Interesting statistics, thanks for sharing. I can’t really argue with those stats but will make an attempt anyway ;-) Not to argue with the stats themselves, but to argue what they mean (lies, damned lies and statistics and all that).
I am sure some sysadmins would prefer we had no releases at all. Releases are effort after all. But that also means there are no security issues to address or new features for website owners to take advantage of and I don’t think that will ever be the case for a, still evolving technology like a web server. Not addressing both of these, risks Apache httpd falling behind competitors - which I personally think is a bigger risk than users leaving httpd because it releases too often.
For those that want stability over features the packaged versions managed by the various Linux distros seems to be the perfect solution. They get timely security patches but don’t have as much risk of breaking things as only take those security patches and not the feature changes. Why is that not the best option for these users that responded? This still allows the rest of us that one them, new features.
As I said earlier, holding off releases of security issues because we don’t want to do frequent releases just seems non-sensical to me, so if staying with vendor-packaged versions, it makes little difference how many releases httpd do except they get security fixes earlier with frequent releases. And that can only be a good thing IMHO, even if it does create work.
That to me should always be the reason for upgrading. I don’t think it’s necessary to take every update a vendor publishes - unless it includes security fixes, in which case they should strongly be considered depending on whether those security issues affect your usage of the application (which is admittedly sometimes more difficult to figure out than just taking the patch!).
As I say staying with Linux vendor packaged-version means you take the security patches only (and may take nothing from several httpd releases in a row if there are no security patches).
Though, on the flip side, I do think keeping software reasonably up to date is better or you’re in for a shock when you inevitably do upgrade.
I’m assuming it’s a given that httpd should only release when ready to. I don’t think any of the release-often advocates are suggesting taking less care with releases or releasing untested code. My question is would any more testing go on if we did release less frequently? On one side I get the argument that more time between releases theoretically allows for more testing time, but I question whether anyone would use that time for that? My experience of software development (outside of httpd) suggests not.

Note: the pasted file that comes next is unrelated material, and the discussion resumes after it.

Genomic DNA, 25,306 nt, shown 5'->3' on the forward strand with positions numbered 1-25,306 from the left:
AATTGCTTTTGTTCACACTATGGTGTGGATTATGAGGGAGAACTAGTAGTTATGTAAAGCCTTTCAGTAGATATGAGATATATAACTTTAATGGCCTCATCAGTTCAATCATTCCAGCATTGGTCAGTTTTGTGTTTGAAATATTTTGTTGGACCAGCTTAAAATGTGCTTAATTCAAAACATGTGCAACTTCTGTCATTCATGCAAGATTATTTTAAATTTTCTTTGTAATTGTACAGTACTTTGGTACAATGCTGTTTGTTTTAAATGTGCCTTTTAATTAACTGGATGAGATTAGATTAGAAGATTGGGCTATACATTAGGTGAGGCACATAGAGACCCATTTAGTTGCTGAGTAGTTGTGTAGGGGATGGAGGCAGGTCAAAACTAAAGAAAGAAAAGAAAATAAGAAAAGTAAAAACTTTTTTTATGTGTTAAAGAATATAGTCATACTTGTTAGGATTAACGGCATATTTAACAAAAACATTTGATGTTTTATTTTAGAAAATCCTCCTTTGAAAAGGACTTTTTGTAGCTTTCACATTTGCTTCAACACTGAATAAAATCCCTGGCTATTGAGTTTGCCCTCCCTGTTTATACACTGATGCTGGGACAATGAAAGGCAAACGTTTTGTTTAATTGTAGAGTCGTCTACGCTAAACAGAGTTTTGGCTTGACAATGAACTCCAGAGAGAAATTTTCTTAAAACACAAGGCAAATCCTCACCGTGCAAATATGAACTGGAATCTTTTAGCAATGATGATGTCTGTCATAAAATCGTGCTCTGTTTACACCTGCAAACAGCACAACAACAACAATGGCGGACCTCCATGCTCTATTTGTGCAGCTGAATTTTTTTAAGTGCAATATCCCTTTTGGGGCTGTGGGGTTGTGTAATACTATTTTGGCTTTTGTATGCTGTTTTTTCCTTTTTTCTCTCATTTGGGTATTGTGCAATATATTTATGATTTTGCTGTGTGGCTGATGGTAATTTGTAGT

Additionally it’s very often the case that small releases reduce the risk (as little is changing) and reduce the time to fix when something does go wrong (as little has changed and it’s often fresher in the developers mind). That’s not to say that bugs don’t go for several versions without being noticed, but at least major one should be seen quickly.
Saying that, the releases do take effort and do take time to test, so I don’t think httpd is ever going to be a fully automated “DevOps” process that is comfortable releasing multiple times per day. As I mentioned previous nginx seems to release once a month and that seems about right to me but others may have a different opinion. Perhaps it would be good to clarify that to make sure we are all on the same understanding as to what to goal here is?
On your last point, I do think the perception of scrapping a version is bad, even if it is actually healthy for software to do this if they are not comfortable releasing it. Version numbering is cheap after all, so other than the perception there is little lost with this approach. And the alternative of being scared to scrap a version and pushing ahead with a buggy release is far worse. Nonetheless scrapping a release is seen as a bad thing, as your comment suggests so perhaps that needs to be addressed one way or another.
I do think that if httpd went with release candidate versioning, like others do, it would that improve the perception here. So 2.4.38-RC1 is proposed and tested, then if bugs are found it goes to 2.4.38-RC2...etc. then once everyone is comfortable it is released as 2.4.38. This would help address the perception of “failed releases” and also allow cleaner release notes as all changes would be bundled in with 2.4.38 rather than potentially spread across multiple unreleased versions. It would also still allow control as release candidates can be seen and counted (if you reach RC99 for example without having a releasable version then you really should start to question what exactly is going on with the development here and what needs to change to get it back under control!!).
In summary I can understand why you got the stats you did, but I still believe there are compelling reasons to release more frequently (within reason).